Valley of the Shadow
The Eve of War
Fall 1859–Spring 1861

Letters & Diaries

Augusta County Court Will Book #37 page 276
Henry Kenneday

Beleiving[sic] my days on earth to be few and fast passing away, I, Henry Kenneday, being of Sound mind and disposing[?] memory, do make this my last will and testament, revoking all other. It is my will and desire that all my just debts shall be paid out of any moneys due me, and my money that may arise out of the property mentioned hereinafter. Then I will and bequeath to my dearly beloved wife Elizabeth Kenneday, the third of all that I have left, during her lifetime, and I will and desire that she shall have the negro woman, Martha and her children during her life. I give her the bay mare, Betty, bridle and saddle, two cows and 6 sheep, and I direct that she shall have her home in the house in which I now live.

To my son Henry Kenneday, I give and bequeath the negro boy George, for his kind attention to me in my illness. He shall have also one Hundred and Sixty acres of land, beginning at a point on Grove's line South of the Orchard then running west to Robertson's line at such a point as to cut off one hundred and sixty acres for him next to William Cullen's farm, including all the buildings. He shall have moreover, two horses Barney and Bob, and the harness for the two wheel horses, the plantation wagon, 1 two horse plow, 1 harrow, 1 shovel plow, 1 double plow and Single trees, 2 cows, 5 hogs, 6 sheep and 1 bed.

It is my will that the balance of my negroes except George and Martha and her children be sold, and out of money arising from said sale, I will and bequeath two thousand dollars to the children of my daughter Polly Coiner dec'd to be divided equally between them as they arrive at the age of twenty-one years. The balance of the money arising from the sale of said negroes if there be any, shall be equally divided among all my children.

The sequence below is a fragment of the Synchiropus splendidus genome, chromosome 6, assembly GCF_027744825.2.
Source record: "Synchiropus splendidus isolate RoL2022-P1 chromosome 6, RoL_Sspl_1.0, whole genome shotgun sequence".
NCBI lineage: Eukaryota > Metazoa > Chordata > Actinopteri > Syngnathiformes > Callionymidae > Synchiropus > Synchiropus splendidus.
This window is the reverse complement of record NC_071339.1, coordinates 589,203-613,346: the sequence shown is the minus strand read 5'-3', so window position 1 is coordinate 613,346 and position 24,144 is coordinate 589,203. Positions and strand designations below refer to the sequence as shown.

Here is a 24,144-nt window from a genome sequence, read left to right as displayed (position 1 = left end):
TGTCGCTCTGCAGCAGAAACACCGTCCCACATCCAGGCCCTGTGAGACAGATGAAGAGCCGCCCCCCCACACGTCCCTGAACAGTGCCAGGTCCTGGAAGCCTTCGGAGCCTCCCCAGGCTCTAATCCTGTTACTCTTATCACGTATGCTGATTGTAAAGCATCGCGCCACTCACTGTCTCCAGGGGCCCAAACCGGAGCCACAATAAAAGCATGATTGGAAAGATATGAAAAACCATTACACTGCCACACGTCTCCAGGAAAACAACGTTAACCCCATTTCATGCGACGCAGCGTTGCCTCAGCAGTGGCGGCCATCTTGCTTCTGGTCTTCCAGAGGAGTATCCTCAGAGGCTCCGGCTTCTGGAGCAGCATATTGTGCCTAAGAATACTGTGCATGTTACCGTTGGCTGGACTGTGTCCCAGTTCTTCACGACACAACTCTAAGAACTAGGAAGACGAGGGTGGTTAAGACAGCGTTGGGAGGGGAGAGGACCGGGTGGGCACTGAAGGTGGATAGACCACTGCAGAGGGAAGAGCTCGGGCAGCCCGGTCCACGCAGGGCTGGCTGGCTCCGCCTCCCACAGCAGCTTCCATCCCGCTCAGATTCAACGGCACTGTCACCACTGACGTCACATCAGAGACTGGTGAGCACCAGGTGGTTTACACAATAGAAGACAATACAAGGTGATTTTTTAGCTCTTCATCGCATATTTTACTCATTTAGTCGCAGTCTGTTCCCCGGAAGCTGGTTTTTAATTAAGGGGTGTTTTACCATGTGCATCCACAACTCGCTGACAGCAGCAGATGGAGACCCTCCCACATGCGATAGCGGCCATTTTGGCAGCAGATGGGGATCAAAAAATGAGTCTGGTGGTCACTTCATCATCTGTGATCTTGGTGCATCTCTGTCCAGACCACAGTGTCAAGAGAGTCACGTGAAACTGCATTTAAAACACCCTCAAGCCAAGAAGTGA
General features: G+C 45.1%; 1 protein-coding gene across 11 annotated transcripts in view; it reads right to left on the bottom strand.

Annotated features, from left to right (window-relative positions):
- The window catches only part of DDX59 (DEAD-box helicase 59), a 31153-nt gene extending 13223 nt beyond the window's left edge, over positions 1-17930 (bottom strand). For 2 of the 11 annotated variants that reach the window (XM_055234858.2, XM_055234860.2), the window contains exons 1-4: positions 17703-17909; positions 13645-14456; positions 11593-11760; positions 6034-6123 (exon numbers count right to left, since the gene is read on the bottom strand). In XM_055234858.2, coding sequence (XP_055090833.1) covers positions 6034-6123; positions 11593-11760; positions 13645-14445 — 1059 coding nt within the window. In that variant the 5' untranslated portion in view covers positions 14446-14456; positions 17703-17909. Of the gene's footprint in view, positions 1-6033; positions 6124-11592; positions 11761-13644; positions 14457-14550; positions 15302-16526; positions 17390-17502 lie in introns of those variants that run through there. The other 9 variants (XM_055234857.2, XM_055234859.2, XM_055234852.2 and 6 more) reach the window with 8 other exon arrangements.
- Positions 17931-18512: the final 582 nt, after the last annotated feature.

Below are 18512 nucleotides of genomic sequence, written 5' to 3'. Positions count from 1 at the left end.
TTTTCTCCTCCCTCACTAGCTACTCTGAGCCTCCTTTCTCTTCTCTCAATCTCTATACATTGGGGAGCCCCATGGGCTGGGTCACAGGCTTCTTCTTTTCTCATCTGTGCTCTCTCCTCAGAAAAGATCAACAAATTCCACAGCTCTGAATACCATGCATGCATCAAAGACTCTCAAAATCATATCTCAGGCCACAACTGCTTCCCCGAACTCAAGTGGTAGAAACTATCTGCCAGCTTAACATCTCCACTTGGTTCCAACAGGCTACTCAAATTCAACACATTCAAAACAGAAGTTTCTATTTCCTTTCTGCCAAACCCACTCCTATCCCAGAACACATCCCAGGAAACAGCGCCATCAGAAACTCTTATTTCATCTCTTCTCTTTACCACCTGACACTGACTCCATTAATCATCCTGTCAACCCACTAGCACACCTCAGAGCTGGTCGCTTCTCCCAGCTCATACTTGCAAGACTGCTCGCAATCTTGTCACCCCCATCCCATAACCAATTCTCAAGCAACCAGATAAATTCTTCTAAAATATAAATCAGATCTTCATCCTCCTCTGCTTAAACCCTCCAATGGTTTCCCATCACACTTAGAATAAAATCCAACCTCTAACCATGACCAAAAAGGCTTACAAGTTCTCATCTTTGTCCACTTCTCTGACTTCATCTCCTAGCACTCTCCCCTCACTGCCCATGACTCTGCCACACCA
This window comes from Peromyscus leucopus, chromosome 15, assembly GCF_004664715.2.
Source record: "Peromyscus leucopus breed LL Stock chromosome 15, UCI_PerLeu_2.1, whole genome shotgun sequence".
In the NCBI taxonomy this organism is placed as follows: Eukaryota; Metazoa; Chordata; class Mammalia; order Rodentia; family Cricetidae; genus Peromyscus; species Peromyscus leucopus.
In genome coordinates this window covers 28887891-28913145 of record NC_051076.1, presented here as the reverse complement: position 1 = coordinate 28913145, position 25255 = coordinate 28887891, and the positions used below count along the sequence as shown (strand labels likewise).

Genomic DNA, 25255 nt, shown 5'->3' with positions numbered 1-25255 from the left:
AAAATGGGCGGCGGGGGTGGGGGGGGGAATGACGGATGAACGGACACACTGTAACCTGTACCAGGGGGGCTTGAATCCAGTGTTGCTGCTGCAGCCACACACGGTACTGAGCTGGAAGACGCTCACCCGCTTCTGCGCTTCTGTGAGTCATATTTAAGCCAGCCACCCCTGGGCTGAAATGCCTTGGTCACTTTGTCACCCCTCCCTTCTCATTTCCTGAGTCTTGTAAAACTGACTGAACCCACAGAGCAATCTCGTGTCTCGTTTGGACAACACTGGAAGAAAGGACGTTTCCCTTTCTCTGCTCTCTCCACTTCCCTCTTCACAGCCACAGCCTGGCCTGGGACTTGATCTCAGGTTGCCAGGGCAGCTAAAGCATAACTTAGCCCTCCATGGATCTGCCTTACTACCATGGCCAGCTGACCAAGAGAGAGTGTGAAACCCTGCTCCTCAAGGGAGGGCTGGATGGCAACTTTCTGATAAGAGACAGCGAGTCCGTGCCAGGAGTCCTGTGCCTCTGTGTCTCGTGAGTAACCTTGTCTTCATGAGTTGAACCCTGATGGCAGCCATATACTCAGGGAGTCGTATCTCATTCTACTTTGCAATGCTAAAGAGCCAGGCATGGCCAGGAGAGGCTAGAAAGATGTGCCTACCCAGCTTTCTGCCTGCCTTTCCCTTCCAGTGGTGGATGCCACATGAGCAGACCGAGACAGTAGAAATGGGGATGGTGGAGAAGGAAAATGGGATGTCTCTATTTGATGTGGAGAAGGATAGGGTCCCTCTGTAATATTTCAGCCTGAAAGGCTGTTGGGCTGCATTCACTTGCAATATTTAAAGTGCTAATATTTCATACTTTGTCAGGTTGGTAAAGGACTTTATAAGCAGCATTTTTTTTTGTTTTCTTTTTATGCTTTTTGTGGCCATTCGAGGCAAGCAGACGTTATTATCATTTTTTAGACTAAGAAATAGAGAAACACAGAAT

It is my wish that Polly's boys Christian, Livingston, and Peter Coiner shall have a home at this house unless they go to trades, and in that case they will have their home where they work; and if they remain with Henry he shall furnish them with a home, and clothing for their services. I direct that Henry and her mother shall have grain enough to support the family and feed the horses until another crop is raised, and also as much hay, as he may need. The balance of my land lying South of the land that I have to Henry, shall be equally divided between my Sally Coiner and my son John Kennedy, according to value and timber, so that neither gets the advantage of the other.

After the death of my wife, I direct that Martha and her children and all the other property left to her shall be sold and the money divided equally among all my children.

To my son Peter Kenneday, I have given one hundred and twenty acres of land, on which he now lives.

To my son John Kenneday, I give also 6 sheep--Henry Sally and John shall bear equally the care of their mother, I appoint my sons Peter and John Kennedy my executors of this my last will and testament.

Sept. 27, 1859 Henry Kennedy Senr. (signed)

Signed in the presence of us both and at his request witnessed by us--

Saml. Kennedy Jr. (signed) Philip Coiner (signed)